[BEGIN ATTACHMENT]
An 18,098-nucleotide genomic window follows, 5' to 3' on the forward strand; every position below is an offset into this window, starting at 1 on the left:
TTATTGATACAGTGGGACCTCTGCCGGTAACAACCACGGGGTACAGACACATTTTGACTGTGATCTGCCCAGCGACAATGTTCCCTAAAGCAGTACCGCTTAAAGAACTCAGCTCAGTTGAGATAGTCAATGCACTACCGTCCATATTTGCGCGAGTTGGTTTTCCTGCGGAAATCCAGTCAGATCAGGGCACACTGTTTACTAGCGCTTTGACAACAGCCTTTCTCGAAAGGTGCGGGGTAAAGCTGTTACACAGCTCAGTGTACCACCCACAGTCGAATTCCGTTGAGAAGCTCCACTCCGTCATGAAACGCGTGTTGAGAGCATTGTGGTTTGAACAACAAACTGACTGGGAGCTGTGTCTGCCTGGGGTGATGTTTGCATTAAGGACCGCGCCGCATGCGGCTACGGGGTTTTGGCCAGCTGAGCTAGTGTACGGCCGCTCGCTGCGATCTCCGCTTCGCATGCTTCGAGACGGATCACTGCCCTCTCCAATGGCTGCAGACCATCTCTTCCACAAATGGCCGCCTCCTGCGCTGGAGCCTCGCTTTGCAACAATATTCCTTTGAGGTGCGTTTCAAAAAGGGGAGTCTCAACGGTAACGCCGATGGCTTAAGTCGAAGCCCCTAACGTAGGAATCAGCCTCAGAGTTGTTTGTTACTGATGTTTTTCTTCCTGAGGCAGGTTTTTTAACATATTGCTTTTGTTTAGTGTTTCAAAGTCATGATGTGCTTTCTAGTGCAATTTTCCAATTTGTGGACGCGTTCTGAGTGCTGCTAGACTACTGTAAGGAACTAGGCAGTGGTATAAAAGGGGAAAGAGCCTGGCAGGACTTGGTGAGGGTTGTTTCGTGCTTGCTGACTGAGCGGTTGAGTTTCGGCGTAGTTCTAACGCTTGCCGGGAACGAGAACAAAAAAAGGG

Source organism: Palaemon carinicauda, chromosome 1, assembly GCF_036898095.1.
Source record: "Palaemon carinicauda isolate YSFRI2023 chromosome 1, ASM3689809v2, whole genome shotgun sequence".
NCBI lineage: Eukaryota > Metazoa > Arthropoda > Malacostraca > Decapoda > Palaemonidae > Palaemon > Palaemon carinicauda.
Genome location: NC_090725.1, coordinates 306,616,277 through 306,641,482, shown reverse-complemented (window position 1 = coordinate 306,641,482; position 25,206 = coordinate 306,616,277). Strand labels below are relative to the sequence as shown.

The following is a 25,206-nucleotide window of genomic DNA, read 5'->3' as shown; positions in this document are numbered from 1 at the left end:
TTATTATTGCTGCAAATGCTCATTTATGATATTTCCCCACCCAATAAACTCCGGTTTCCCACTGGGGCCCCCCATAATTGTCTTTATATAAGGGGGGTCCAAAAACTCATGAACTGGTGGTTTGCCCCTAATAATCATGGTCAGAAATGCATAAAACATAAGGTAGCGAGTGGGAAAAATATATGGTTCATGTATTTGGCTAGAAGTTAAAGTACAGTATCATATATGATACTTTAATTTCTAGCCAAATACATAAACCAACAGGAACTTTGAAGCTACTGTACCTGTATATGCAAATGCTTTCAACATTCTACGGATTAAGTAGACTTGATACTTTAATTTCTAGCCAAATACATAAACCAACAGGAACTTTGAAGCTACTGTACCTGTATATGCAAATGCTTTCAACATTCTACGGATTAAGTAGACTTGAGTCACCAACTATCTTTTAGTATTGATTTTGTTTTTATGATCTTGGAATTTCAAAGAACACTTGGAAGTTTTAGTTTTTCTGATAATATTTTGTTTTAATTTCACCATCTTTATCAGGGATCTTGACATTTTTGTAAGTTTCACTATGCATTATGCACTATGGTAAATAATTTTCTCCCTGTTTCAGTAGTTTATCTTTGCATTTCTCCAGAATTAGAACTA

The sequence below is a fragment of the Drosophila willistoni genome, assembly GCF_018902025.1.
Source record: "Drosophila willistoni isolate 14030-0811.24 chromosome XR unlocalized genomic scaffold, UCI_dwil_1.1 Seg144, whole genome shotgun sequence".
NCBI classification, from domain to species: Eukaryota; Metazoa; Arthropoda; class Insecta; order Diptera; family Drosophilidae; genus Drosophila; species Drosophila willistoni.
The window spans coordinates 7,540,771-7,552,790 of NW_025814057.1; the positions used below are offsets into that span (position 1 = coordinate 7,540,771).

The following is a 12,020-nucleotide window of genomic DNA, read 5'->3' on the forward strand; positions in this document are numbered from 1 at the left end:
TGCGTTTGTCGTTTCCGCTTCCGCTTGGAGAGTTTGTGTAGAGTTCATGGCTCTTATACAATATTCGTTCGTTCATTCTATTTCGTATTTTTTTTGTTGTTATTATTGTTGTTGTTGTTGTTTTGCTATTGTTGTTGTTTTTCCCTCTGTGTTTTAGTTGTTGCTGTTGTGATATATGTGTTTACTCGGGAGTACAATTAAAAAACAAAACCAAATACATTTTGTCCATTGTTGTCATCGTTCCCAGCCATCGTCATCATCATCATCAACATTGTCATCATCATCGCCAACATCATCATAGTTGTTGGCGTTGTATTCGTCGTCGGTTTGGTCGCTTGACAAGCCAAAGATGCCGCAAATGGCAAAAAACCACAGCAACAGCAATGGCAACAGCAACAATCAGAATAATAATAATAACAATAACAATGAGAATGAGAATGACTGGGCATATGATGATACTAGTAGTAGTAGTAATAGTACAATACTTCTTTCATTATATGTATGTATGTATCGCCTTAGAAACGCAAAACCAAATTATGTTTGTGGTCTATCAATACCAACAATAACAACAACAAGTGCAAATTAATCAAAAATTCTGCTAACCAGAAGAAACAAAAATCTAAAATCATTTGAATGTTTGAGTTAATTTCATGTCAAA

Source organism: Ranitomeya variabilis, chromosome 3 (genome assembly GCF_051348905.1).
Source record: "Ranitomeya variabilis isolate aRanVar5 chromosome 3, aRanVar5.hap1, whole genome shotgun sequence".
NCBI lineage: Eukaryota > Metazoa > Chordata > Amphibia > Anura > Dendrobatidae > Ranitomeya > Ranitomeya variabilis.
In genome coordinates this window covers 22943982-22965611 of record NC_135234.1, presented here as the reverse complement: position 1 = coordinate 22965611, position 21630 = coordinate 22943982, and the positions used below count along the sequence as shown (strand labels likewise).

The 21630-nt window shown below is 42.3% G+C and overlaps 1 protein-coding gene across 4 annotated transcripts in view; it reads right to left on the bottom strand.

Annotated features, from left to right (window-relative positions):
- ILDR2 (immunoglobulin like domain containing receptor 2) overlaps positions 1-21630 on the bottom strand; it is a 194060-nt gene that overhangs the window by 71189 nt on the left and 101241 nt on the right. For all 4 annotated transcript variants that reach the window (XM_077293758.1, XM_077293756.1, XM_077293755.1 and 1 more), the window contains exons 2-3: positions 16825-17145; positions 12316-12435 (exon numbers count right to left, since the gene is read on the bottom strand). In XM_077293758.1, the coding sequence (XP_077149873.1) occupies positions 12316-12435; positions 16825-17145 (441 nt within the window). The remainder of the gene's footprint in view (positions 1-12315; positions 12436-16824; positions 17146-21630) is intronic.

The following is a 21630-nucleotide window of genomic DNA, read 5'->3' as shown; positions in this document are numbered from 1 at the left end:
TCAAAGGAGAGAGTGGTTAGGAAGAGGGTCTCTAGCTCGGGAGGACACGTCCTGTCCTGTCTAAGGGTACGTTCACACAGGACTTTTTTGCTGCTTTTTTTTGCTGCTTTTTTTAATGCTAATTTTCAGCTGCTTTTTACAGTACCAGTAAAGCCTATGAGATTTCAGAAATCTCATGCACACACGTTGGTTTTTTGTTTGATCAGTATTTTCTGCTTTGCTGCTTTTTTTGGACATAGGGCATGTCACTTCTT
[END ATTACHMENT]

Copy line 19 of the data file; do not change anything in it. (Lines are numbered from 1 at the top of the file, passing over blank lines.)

The 21630-nt window shown below is 42.3% G+C and overlaps 1 protein-coding gene across 4 annotated transcripts in view; it reads right to left on the bottom strand.